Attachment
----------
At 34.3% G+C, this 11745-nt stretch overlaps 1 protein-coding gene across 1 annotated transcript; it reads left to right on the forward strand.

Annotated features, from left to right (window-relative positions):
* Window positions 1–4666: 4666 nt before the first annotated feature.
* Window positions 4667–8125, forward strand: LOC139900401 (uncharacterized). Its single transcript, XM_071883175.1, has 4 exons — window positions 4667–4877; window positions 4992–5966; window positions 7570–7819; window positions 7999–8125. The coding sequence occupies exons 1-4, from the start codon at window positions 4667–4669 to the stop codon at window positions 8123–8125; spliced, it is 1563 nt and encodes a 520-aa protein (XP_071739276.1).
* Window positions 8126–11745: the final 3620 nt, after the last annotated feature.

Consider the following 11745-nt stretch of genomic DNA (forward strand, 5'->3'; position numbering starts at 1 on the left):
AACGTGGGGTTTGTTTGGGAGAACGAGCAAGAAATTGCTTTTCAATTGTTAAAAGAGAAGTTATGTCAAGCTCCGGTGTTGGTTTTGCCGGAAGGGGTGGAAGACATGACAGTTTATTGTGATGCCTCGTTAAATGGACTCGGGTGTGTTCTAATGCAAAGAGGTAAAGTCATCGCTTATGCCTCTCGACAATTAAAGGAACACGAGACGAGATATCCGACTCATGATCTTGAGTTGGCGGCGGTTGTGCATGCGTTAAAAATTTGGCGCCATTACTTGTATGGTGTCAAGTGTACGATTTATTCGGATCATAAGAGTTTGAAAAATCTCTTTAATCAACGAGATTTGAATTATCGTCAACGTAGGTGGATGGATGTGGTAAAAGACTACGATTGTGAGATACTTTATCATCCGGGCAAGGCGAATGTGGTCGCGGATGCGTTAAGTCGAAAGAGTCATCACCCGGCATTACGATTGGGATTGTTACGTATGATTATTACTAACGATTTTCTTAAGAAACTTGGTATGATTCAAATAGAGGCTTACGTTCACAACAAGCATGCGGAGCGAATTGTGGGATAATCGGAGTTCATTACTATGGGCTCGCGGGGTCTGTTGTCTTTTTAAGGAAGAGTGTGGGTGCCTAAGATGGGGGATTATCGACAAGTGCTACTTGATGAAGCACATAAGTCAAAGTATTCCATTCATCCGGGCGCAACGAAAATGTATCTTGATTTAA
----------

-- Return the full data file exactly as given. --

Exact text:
At 34.3% G+C, this 11745-nt stretch overlaps 1 protein-coding gene across 1 annotated transcript; it reads left to right on the forward strand.

Annotated features, from left to right (window-relative positions):
* Window positions 1–4666: 4666 nt before the first annotated feature.
* Window positions 4667–8125, forward strand: LOC139900401 (uncharacterized). Its single transcript, XM_071883175.1, has 4 exons — window positions 4667–4877; window positions 4992–5966; window positions 7570–7819; window positions 7999–8125. The coding sequence occupies exons 1-4, from the start codon at window positions 4667–4669 to the stop codon at window positions 8123–8125; spliced, it is 1563 nt and encodes a 520-aa protein (XP_071739276.1).
* Window positions 8126–11745: the final 3620 nt, after the last annotated feature.

Consider the following 11745-nt stretch of genomic DNA (forward strand, 5'->3'; position numbering starts at 1 on the left):
AACGTGGGGTTTGTTTGGGAGAACGAGCAAGAAATTGCTTTTCAATTGTTAAAAGAGAAGTTATGTCAAGCTCCGGTGTTGGTTTTGCCGGAAGGGGTGGAAGACATGACAGTTTATTGTGATGCCTCGTTAAATGGACTCGGGTGTGTTCTAATGCAAAGAGGTAAAGTCATCGCTTATGCCTCTCGACAATTAAAGGAACACGAGACGAGATATCCGACTCATGATCTTGAGTTGGCGGCGGTTGTGCATGCGTTAAAAATTTGGCGCCATTACTTGTATGGTGTCAAGTGTACGATTTATTCGGATCATAAGAGTTTGAAAAATCTCTTTAATCAACGAGATTTGAATTATCGTCAACGTAGGTGGATGGATGTGGTAAAAGACTACGATTGTGAGATACTTTATCATCCGGGCAAGGCGAATGTGGTCGCGGATGCGTTAAGTCGAAAGAGTCATCACCCGGCATTACGATTGGGATTGTTACGTATGATTATTACTAACGATTTTCTTAAGAAACTTGGTATGATTCAAATAGAGGCTTACGTTCACAACAAGCATGCGGAGCGAATTGTGGGATAATCGGAGTTCATTACTATGGGCTCGCGGGGTCTGTTGTCTTTTTAAGGAAGAGTGTGGGTGCCTAAGATGGGGGATTATCGACAAGTGCTACTTGATGAAGCACATAAGTCAAAGTATTCCATTCATCCGGGCGCAACGAAAATGTATCTTGATTTAA